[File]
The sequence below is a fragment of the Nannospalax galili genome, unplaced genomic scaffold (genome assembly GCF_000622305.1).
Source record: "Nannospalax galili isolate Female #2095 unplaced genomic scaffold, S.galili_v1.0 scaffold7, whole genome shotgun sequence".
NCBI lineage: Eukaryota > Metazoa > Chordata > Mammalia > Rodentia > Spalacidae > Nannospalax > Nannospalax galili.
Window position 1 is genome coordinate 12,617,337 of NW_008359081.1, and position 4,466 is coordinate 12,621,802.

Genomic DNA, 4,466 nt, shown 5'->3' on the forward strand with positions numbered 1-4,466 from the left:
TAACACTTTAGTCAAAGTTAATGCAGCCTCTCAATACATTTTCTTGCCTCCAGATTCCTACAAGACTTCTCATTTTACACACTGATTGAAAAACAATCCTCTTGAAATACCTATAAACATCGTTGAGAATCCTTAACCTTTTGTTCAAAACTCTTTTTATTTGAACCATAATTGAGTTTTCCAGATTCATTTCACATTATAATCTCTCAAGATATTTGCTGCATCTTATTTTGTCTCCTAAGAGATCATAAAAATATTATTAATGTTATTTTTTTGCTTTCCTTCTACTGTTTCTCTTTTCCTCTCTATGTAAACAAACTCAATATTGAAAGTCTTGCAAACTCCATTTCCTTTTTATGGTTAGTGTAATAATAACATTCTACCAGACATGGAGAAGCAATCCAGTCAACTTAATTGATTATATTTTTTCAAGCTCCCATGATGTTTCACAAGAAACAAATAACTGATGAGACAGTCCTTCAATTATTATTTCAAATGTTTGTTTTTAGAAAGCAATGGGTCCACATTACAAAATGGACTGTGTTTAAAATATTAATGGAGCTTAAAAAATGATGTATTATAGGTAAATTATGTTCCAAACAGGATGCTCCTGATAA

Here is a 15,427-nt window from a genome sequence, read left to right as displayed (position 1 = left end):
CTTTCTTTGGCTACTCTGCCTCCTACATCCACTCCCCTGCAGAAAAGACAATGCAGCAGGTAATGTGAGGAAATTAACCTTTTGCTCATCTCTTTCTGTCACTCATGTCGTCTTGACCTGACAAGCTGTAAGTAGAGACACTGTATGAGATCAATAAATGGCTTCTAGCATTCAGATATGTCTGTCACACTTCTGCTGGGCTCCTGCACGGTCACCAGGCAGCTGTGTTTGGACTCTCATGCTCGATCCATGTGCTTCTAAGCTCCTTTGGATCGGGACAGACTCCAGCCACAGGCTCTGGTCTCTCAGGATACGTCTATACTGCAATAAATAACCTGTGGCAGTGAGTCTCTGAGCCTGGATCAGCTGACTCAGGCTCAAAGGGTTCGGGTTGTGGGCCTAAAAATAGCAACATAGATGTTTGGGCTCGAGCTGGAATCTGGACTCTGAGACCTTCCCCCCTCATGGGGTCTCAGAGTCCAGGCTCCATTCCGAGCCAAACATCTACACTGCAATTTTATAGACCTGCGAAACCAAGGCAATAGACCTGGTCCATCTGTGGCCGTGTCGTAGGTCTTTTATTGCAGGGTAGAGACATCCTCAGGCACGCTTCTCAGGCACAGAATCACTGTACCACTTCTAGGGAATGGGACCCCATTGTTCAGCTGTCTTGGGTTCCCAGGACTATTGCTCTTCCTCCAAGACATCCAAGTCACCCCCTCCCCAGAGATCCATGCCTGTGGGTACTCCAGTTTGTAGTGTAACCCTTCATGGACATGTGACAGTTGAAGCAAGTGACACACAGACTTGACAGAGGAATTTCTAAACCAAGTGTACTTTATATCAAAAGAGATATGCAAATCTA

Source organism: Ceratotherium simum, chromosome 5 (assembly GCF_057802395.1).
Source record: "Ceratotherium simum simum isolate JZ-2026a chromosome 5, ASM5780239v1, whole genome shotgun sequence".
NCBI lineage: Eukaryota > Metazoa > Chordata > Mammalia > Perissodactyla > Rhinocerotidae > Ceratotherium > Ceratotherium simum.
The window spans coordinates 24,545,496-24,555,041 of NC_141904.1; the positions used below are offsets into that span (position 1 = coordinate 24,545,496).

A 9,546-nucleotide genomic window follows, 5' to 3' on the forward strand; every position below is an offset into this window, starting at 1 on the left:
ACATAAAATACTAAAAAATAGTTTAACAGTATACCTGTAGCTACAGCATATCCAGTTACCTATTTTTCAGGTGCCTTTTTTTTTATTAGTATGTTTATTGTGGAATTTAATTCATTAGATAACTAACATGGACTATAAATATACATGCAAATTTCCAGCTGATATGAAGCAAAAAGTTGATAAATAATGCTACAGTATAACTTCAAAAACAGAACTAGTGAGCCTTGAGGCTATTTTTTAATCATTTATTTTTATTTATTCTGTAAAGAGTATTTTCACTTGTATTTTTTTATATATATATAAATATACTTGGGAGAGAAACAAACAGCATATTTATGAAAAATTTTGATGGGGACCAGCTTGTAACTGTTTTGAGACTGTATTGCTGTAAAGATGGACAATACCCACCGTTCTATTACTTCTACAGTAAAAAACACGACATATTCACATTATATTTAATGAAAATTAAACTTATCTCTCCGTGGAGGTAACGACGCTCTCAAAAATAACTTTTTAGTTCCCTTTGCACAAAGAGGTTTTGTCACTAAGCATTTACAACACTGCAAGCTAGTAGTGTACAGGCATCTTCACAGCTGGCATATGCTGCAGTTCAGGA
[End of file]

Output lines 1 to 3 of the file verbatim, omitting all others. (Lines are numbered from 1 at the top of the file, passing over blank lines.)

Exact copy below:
The sequence below is a fragment of the Nannospalax galili genome, unplaced genomic scaffold (genome assembly GCF_000622305.1).
Source record: "Nannospalax galili isolate Female #2095 unplaced genomic scaffold, S.galili_v1.0 scaffold7, whole genome shotgun sequence".
NCBI lineage: Eukaryota > Metazoa > Chordata > Mammalia > Rodentia > Spalacidae > Nannospalax > Nannospalax galili.